Leaders in praise of their mentors
Business execs stand in a hot-dog line; a student shares her prize of a year's worth of wine and salmon; and the Total Experience Gospel Choir hits a milestone.
Seattle Times staff columnist
It's not often when you see local heavyweights like Holland America CEO Stein Kruse and retail scion Peter Nordstrom standing in a buffet line, waiting for hot dogs.
But the Terrace Club at Safeco Field was as level as the field beyond it Friday, when the Washington State Mentors (WSA) nonprofit held its annual luncheon.
Kruse received the "I Care About Kids" award for Holland America's commitment to the WSA. (It has raised more than $150,000 in the past six years with onboard luncheons.)
The honor came with your standard glass hardware, but the real award was a quilt made by Linda Owen, the wife of Lt. Gov. Brad Owen.
For his part, Owen donated a series of three archery lessons (who knew?) to the live auction. It sold for $500.
The event was more a conversation, where eight community leaders spoke of their own mentors.
Melvin R. Sheldon Jr., chairman of the Tulalip Tribes, gave thanks to a man named Hugh Bone, who got him interested in politics.
Trish Millines Dziko, founder of the Technology Access Foundation, was mentored by her high-school basketball coach, who made her sit out so she would learn how to lead.
Nordstrom cited his father, Bruce Nordstrom, who beamed beside him, as well as his high-school basketball coach. (We had a theme going here.)
Sheila Edwards Lange, a vice president and vice provost at the University of Washington, cited Constance Rice. (Former Mayor Norm Rice, seated at the next table, perked up: "Hey! I know her!")
Community activist Bob Santos spoke of his father, and those who started Seattle's Chinatown International District.
Holli Martinez, the co-founder (with husband, Edgar) of The Martinez Foundation, cited the teachers in her life — past and present.
Author Sundee Frazier also remembered a teacher, Mrs. Reed, "Who gave me something productive to do at a very tumultuous time in my life."
Last, but not least, Costco Chairman Jeff Brotman spoke of how his parents taught him about social justice and leading by example, and how his wife "taught me how to be more humble than I was 37 years ago." (No wonder he bid on — but lost — the Nordstrom shopping spree.)
I had to ask: What does Brotman buy at Costco? (Besides teeth whitener, anyway. You need sunglasses every time the man smiles, which is a lot.)
"Virtually everything," he told me. "I don't know how we do it, but there's just two of us, and we're consuming it all."
Edgar Martinez is "hitting his stride" after retiring from baseball, said his wife, Holli, working in the tequila-import business and developing an "inspirational curriculum" for children.
We'll always love him, I told her.
One tweet — 80 meals
Teach a man to fish and feed him for a lifetime. But teach a graduate student to tweet, and you can eat pretty well, too.
Jessica Rohde, 27, who is getting her master's in aquatic and fishery sciences at the UW, won a Year of Wine and Wild Salmon in a promotional contest put on by Salmon-Safe.
Rohde tweeted a pledge to eat sustainable salmon for a year and was randomly chosen for the grand prize.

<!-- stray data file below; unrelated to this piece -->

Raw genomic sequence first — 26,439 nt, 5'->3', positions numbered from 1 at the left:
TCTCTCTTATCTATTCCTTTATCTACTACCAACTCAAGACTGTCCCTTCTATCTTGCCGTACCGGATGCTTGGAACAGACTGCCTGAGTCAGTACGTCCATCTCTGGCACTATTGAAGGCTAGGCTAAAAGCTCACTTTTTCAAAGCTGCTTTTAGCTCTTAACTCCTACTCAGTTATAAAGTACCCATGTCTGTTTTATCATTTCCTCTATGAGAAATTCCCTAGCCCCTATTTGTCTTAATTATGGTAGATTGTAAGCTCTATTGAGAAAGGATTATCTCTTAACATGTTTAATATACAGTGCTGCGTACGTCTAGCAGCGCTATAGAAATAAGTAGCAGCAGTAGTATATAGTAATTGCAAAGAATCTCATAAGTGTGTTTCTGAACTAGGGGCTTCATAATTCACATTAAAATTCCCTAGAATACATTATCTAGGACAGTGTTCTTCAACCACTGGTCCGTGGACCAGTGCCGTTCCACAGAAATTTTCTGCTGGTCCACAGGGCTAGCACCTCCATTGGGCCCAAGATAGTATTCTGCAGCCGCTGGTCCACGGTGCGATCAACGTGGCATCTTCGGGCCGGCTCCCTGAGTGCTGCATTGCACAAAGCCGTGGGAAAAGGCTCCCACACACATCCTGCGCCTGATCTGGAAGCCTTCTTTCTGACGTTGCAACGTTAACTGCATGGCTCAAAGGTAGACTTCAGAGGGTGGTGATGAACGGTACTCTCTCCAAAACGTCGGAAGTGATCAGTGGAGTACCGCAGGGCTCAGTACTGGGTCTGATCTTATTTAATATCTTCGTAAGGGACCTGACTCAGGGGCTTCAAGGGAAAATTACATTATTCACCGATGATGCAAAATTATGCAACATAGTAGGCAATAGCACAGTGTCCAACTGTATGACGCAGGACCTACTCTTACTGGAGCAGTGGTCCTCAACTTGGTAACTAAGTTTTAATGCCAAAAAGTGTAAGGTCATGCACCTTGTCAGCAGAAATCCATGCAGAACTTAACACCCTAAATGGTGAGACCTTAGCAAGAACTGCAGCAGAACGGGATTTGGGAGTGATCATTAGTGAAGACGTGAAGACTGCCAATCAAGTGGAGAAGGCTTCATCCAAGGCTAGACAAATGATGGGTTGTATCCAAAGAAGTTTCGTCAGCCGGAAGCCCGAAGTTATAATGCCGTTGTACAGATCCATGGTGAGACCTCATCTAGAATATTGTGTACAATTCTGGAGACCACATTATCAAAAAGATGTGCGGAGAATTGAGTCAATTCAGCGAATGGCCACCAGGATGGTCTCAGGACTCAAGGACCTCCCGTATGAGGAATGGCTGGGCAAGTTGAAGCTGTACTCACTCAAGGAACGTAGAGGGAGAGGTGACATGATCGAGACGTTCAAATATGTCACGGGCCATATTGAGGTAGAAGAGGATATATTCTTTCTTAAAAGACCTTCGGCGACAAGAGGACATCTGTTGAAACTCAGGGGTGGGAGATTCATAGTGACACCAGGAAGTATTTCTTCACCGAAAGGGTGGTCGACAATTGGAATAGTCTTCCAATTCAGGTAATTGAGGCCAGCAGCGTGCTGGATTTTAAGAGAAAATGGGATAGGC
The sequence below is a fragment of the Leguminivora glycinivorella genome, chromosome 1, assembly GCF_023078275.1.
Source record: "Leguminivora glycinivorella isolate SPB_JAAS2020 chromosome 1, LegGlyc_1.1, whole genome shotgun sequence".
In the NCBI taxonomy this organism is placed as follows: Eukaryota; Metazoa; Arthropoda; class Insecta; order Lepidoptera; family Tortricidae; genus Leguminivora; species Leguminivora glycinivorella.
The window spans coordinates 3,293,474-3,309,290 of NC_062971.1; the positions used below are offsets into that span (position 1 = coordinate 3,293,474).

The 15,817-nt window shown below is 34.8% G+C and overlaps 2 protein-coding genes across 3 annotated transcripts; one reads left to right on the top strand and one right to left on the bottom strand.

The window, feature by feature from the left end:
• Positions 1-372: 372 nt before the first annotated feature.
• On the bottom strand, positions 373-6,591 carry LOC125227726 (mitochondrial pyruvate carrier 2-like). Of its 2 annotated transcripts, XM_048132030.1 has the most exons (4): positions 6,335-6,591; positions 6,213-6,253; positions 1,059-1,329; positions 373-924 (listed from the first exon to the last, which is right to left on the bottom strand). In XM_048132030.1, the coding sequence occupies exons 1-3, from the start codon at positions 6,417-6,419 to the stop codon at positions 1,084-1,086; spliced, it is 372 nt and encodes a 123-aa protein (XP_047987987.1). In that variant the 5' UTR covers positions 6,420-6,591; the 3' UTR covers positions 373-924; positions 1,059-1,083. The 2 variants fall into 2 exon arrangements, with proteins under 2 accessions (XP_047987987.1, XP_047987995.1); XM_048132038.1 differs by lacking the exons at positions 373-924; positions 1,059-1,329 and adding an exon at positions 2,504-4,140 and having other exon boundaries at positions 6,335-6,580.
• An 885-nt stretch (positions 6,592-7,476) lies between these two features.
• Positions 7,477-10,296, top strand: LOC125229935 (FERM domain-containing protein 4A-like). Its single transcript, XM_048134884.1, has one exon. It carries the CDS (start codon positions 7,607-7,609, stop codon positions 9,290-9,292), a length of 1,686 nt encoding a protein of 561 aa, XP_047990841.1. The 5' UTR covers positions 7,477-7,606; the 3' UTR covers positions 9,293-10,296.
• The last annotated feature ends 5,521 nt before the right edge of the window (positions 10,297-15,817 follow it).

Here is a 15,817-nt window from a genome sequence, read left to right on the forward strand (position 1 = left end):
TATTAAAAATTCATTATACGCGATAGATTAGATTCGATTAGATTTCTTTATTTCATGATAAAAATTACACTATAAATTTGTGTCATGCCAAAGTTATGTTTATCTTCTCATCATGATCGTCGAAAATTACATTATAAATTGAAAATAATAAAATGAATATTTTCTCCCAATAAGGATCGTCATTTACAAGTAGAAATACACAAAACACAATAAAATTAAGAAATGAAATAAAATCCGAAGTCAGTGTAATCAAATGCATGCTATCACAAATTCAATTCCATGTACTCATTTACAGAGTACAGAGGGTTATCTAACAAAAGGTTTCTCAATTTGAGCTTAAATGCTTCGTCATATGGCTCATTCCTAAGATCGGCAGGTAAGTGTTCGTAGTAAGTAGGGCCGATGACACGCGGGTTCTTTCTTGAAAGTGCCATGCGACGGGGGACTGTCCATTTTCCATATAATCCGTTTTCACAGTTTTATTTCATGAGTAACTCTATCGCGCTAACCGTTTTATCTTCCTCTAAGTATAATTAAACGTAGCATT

Sounded great, until Rohde realized what 26 pounds of Bristol Bay salmon looks like — and the limits of her freezer.
"There's no way I could eat all of this, even in a year," she said.
Enter Jessica Roshan, a grant manager in the same department who, with a group of friends, had committed to cook a monthly meal for 40 at the Jubilee Women's Center.
They had been funding the project themselves, but their hearts are bigger than their wallets.
So Roshan sent out an email on a social list at UW — could anyone donate food to the project?
Last Wednesday, the women at Jubilee feasted on grilled salmon tacos, courtesy of Rohde, and Roshan is happily perusing recipes for next month.
"The women were astounded and thrilled because they said we are bringing them high-quality, healthy food," she said.
Said Rohde: "Everyone should enjoy salmon because they're iconic in our area, and so tasty. And I was just happy to do something."
But wait a sec: Wasn't it salmon and wine?
"I've been drinking the wine," Rohde said. "But I have been sharing it!"
Raising the roof
"If the music is too loud, that's too bad," Pastor Patrinell Wright told the crowd that packed the Seattle First Baptist Church on Sunday, when her Total Experience Gospel Choir celebrated its 39th anniversary.
Wright filled the place with friends, including Monk Senji Kanaeda of the Nippon Zan Temple, who offered a blessing; the Rain City Women's Chorus with director Joanne Christen; the Northwest Repertory Singers with director Paul Schultz; and the Wallingford United Methodist Church Choir with director Louis Magor, who has accompanied Total Experience on piano for years.
Ivan Johnson did a stirring rendition of "How Great Thou Art," while Kabby Mitchell, the former choreographer for "Black Nativity," accompanied him in dance. ("Black Nativity" starts its 15th year on Dec. 6 at Seattle's Moore Theatre, by the way.)
The afternoon brought Wright to tears.
"It has not been pretty," she said of the choir's tenure, though it has spawned a couple of "American Idol" contenders (including Sanjaya Malakar, now a bartender living in Queens), international travel and home building in the Katrina-ravaged South.
"But God has blessed us beyond measure."
About Nicole Brodeur's Names in Bold
On Tuesdays, I tell you about my travels through some of the week's social and philanthropic events — not just the ones for the swells, but those for work-a-day folks who care about making this region move and improve.
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